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Achieving Mindfulness with Colouring Books

Published 2:08 pm UTC February 26, 2020


Colouring books for adults have become more and more popular - could it be because we are practising mindfulness as we colour?

Mindfulness is the practice of being fully present. It’s the skill of being able to tune out distracting thoughts and events buzzing around us. The goal of mindfulness is to stimulate our mental, physical and social states. By deep cleaning our brain space, we reduce stress and anxiety and feel more energised when facing life’s obstacles.

There are many methods of practising mindfulness from yoga to meditation, however, a more recent trend has demonstrated the development of mindfulness: Colouring books.

Amazon has had adult colouring books listed as it’s top sellers and there are few arts and craft stores these days without colouring books for sale.

The popularity of colouring books or mandalas have skyrocketed- could this be due to people unwittingly putting mindfulness into practice as they colour? These newly established artistes may not realise they are practising mindfulness but are certainly enjoying the benefits researchers are trying to measure with mindfulness when it comes to battling anxiety.

A study done with university students showed a reduction in anxiety when given mandala colouring books for 30 minutes. This reduced both state (contextual) anxiety as well as trait anxiety (characteristic). Similar studies have been implemented where mandalas have shown to increase focus, reinforce the attention back to the present moment and overall lower stress. Yet, there are additional benefits from colouring: a sense of creativity, self-efficacy and positive perceptions of effort.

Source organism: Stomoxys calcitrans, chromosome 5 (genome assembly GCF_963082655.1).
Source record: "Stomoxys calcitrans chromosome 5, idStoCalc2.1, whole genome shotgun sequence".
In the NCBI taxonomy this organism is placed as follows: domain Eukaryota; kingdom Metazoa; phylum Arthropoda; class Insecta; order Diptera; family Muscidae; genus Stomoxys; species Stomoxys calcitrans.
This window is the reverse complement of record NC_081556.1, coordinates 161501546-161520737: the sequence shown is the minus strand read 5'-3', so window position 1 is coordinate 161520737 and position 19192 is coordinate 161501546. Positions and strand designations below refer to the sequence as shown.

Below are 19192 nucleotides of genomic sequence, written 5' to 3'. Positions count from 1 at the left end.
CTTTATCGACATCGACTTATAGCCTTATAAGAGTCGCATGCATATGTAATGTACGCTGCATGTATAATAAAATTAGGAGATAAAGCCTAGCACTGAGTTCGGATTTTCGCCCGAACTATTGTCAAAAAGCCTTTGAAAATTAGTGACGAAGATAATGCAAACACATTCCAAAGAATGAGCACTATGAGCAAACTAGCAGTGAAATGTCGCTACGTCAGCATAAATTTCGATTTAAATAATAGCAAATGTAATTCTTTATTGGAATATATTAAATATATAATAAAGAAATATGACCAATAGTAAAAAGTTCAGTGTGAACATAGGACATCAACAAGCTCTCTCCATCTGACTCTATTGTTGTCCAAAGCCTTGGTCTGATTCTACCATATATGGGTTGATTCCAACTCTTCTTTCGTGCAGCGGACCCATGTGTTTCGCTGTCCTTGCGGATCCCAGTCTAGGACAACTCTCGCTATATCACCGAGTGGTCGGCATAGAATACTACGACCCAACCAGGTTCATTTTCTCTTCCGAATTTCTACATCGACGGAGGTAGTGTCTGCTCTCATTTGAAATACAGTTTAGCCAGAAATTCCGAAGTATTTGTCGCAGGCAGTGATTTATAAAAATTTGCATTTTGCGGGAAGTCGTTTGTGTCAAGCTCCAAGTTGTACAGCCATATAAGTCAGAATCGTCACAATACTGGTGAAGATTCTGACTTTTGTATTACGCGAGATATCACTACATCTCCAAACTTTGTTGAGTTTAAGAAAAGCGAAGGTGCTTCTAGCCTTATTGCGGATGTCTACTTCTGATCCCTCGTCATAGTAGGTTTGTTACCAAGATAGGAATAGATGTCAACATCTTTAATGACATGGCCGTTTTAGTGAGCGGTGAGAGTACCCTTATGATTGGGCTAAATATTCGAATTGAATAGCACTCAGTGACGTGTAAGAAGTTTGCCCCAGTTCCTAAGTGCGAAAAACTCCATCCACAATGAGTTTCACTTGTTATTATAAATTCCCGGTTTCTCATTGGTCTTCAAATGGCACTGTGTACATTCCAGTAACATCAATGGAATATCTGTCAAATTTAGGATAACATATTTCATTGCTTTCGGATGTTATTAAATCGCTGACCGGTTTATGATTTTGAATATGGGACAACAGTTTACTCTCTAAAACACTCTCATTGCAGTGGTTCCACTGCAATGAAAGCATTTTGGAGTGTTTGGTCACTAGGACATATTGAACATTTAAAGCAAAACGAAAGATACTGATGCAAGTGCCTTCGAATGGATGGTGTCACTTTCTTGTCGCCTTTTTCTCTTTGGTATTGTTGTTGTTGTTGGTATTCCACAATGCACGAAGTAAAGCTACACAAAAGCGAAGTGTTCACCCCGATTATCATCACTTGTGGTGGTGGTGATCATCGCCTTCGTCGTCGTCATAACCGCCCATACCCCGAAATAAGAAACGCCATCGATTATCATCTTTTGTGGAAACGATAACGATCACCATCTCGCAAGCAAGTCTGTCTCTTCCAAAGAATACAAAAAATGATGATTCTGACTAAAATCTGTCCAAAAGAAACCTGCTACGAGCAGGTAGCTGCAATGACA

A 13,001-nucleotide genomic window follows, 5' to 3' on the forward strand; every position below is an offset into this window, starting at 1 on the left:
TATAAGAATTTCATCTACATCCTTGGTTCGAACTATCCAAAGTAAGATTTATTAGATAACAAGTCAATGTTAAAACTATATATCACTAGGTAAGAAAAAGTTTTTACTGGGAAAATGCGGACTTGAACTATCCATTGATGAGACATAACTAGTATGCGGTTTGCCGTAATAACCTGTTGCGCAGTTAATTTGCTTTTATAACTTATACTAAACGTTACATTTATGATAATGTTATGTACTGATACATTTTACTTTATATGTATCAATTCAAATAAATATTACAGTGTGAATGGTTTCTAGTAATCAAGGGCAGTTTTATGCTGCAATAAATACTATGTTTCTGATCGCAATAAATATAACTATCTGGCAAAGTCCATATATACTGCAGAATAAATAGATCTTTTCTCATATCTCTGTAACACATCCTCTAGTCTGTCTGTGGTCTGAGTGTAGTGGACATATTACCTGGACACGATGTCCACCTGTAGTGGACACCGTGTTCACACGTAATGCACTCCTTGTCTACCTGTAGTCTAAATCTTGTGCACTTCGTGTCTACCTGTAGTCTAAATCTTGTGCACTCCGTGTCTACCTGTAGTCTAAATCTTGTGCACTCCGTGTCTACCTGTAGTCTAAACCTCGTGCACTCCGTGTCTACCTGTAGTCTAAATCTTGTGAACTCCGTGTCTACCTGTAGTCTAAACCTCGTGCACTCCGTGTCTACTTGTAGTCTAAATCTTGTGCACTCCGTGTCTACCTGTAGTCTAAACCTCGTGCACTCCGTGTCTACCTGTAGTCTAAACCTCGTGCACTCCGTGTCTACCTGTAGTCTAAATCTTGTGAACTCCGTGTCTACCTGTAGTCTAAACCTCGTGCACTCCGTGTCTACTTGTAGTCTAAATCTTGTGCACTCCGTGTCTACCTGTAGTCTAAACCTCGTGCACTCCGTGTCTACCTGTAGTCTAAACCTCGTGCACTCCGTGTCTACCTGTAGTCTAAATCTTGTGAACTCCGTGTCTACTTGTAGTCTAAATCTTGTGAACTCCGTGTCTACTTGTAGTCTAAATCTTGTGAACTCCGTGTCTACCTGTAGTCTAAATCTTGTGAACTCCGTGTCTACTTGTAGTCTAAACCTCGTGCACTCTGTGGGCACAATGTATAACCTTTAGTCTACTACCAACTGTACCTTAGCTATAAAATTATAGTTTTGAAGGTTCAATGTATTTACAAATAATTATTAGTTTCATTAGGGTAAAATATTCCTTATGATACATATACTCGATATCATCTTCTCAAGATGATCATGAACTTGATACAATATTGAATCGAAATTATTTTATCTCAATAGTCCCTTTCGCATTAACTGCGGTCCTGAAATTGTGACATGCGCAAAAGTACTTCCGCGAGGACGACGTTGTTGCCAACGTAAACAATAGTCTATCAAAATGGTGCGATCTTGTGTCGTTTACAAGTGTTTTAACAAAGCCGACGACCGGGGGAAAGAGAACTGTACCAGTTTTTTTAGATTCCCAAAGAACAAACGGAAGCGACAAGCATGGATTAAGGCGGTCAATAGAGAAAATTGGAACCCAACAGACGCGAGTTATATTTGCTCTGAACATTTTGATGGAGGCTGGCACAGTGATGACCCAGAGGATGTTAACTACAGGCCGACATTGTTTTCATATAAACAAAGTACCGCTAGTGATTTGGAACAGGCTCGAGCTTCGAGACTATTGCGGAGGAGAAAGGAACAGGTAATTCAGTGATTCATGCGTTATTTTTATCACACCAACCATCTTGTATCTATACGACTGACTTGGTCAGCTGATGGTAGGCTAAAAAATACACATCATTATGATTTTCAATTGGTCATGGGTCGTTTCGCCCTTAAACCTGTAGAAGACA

There are perhaps other elements we are overlooking that are adding to the sense of enjoyment we receive from colouring: childhood nostalgia, choice in creative outlet (the books range in design from ornate geometry to Star Wars), the ability to express ourselves and keep a portfolio-like record of our thoughts and feelings similar to a diary.

Art therapy has been around for some time now, so it will be interesting to see what further correlations link mindfulness and creativity. Especially seeing as the arts are not limited to drawing but can include music and drama as well (see our blog on Music & Mindfulness). Art therapy can also be applied to any age group, for instance, children with a physical illness, non-verbally communicate, or have experienced trauma can express their feelings through art.

It is important to note that colouring books are therapeutic, but they are no substitute for therapy. Colouring books can improve mood, enhance mindfulness and reduce stress, but for severe issues concerning wellbeing, individuals will want to contact their GP for specific treatment.